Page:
Cityscape abstraction

Pictorially speaking, Arjan Janssen’s work stands somewhere between hard-edged geometric abstraction (as epitomized by such modernist icons as Ellsworth Kelly) and a more straightforwardly pictorial conceit, depicting, say, the vertical grids of skyscraper façades – those veritable templates of modernist urban architecture. Seen in this way, his gridlines stretch outwards toward the contemporary tradition of urban landscape painting, often steeped with a critique of the alienation fostered by the one-dimensional rationality of contemporary architecture, that one associates with a painter like Yves Bélorgey. So though Janssen’s idiom is abstract, he deals with the man-made, and his work echoes the taut lines of modernist architecture – hence the grid.
Rosalind Krauss has accounted for the grid’s unusual longevity in twentieth-century painting, by describing how it effectively proclaims the modernity of the works where it appears. It does so, she argues, both spatially and temporally: spatially, the grid asserts art’s autonomy: two-dimensional, geometric, ordered, it is what art looks like when it turns its back on nature. And temporally, the grid stands as the very emblem of modernity precisely because it is an omnipresent form in modern art, a form virtually unknown in previous painting, and the form by means of which the painters of modernity landed in the present. It embodies a certain invulnerable and truly modernist defiance of time: the inflexible linear rhythm of the austere geometric surface must seem inviolable. In choosing straight-edged grids as the primary compositional element of his pictorial vocabulary, Janssen would have been hard pressed to find a more austere, even infertile pictorial conceit. For what could be less conducive to development than such gridworks? Yet it is precisely this apparent rigidity that gives his work its depth, its breadth, even as it delineates its field of operations. While Janssen’s work is formally ambitious, it is also exceedingly focused, cranking up passion by paring away at means. His formal ploy for overcoming the constraints inherent in griddom, is to superimpose the grids upon one another. Three superimposed sets of interlacing bands introduce illusionistic space into an abstract field. They articulate a space both layered and illusionistic, suggesting depth while abjuring volume. Yet more than depth, his painting is about digging – and it leaves the initiative to the beholder. The eye clambers over thresholds, squirms between the focal planes of the three superimposed grids, in pursuit of the receding and innermost focal plane; as if its ultimate goal were to secure an impossible standpoint from which the grid could be contemplated from the other side.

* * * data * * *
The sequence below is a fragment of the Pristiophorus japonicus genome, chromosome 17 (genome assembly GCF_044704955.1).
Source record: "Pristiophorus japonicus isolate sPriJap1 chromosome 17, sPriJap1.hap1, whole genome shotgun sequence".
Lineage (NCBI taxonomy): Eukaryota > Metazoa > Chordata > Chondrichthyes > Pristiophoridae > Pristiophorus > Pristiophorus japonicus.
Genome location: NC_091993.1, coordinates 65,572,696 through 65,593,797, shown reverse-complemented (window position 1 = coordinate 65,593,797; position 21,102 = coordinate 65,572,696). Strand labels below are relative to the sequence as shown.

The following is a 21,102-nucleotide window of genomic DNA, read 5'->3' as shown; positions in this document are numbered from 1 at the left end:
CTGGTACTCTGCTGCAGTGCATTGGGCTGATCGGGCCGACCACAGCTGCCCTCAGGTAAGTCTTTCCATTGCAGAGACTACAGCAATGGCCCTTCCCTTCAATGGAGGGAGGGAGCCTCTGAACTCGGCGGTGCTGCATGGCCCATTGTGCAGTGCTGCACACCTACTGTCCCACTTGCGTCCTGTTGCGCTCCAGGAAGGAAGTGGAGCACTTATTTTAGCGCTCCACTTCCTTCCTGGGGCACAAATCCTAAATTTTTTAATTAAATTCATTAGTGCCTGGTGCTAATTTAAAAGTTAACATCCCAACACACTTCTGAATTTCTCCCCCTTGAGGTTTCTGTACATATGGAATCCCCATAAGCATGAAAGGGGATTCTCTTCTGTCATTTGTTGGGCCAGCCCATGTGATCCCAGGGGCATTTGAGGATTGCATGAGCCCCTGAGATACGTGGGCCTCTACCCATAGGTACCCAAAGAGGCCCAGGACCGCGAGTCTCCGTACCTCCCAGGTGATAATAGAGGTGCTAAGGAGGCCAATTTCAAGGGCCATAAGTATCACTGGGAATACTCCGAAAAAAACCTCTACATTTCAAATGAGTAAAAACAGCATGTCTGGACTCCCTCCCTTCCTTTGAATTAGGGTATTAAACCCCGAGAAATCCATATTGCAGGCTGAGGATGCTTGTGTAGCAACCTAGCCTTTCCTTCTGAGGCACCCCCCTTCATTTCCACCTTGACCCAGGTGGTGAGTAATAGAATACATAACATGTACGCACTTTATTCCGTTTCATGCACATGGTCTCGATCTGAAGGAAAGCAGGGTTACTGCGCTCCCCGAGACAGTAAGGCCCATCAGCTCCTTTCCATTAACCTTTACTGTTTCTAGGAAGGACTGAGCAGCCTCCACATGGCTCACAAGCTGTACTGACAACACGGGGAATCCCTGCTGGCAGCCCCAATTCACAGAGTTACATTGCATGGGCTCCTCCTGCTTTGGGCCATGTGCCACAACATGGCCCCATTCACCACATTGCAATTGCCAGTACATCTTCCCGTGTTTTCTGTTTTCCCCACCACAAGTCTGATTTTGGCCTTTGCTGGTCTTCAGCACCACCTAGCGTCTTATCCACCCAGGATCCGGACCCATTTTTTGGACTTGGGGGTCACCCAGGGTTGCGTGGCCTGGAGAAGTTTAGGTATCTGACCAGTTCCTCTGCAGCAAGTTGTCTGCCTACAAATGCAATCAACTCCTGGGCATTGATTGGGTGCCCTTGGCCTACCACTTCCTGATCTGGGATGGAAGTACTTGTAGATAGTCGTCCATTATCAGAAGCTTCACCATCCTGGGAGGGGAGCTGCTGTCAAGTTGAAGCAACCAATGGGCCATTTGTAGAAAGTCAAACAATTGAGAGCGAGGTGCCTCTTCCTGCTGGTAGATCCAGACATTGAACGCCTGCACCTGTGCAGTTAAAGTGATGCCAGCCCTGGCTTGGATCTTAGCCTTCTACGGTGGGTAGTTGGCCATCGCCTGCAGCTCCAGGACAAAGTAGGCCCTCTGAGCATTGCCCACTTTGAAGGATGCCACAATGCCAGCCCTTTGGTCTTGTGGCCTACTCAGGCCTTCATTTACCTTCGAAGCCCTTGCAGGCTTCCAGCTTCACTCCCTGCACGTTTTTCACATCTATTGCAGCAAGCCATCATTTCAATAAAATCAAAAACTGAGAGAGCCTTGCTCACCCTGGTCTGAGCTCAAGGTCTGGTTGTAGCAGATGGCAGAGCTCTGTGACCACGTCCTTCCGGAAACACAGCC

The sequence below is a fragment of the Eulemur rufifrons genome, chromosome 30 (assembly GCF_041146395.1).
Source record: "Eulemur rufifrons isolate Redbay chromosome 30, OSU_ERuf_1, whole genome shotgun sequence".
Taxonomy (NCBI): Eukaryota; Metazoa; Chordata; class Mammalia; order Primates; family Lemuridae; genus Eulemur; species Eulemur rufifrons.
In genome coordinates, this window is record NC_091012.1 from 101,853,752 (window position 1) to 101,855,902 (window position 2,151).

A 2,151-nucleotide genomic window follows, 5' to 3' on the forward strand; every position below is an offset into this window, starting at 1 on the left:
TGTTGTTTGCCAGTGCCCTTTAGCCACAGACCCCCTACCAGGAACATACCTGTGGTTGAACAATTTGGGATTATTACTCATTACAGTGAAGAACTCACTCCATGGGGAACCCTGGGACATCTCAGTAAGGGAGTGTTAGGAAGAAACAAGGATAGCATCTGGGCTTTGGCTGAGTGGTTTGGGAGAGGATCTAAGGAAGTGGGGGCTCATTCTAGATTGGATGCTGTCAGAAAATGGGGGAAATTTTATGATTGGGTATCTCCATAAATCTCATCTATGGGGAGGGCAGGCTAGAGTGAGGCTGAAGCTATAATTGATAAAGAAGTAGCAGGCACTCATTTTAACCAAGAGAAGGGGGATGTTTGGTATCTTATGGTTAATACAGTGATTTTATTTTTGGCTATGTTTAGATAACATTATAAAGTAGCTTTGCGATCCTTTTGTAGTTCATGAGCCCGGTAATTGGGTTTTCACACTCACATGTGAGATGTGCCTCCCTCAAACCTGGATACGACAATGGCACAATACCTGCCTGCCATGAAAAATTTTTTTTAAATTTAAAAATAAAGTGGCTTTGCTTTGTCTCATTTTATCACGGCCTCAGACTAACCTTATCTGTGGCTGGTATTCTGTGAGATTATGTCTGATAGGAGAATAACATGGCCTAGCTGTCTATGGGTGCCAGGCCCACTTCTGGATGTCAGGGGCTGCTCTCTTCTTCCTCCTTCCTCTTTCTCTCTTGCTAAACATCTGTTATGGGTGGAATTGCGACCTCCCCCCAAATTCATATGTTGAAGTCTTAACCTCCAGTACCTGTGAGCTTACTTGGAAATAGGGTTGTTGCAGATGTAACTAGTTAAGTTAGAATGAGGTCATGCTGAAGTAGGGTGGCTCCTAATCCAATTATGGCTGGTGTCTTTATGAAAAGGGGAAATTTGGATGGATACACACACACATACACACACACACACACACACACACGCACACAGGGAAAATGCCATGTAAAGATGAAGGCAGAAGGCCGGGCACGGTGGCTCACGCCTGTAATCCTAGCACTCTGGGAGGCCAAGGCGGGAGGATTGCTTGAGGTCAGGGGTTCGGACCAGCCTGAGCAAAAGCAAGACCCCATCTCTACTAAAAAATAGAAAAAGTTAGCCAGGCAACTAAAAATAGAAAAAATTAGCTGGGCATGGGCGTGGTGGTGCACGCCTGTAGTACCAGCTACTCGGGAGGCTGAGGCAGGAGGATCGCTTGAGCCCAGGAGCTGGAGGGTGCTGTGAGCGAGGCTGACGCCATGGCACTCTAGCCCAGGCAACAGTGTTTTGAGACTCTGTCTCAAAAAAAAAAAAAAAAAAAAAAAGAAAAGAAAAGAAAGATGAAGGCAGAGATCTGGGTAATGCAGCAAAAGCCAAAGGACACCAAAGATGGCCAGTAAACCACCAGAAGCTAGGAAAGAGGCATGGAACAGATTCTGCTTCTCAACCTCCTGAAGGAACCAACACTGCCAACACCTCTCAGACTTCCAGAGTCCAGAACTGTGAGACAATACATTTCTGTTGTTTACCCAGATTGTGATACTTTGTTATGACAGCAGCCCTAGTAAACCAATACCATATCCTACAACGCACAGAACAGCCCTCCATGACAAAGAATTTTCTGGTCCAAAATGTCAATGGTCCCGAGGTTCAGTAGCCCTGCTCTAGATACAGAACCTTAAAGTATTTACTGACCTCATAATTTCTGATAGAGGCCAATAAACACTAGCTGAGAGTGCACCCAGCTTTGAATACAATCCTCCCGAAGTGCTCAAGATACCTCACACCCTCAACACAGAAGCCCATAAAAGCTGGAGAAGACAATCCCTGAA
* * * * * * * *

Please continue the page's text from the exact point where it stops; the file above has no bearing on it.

Janssen’s work commands – and sustains – patient contemplation. From twelve feet away, the works exude a seamless willfulness. As we approach, the surface can be seen to be alive with the traces and restless energy of their making; at twelve inches, the work blurs into myriad perceptions. Backing up again, the material retreats, and form regains its prerogatives. Somewhere in between, vision oscillates between these two planes, the reticulated patterns drawing the eye into the nethermost depths of the surface.

Stephen Wright.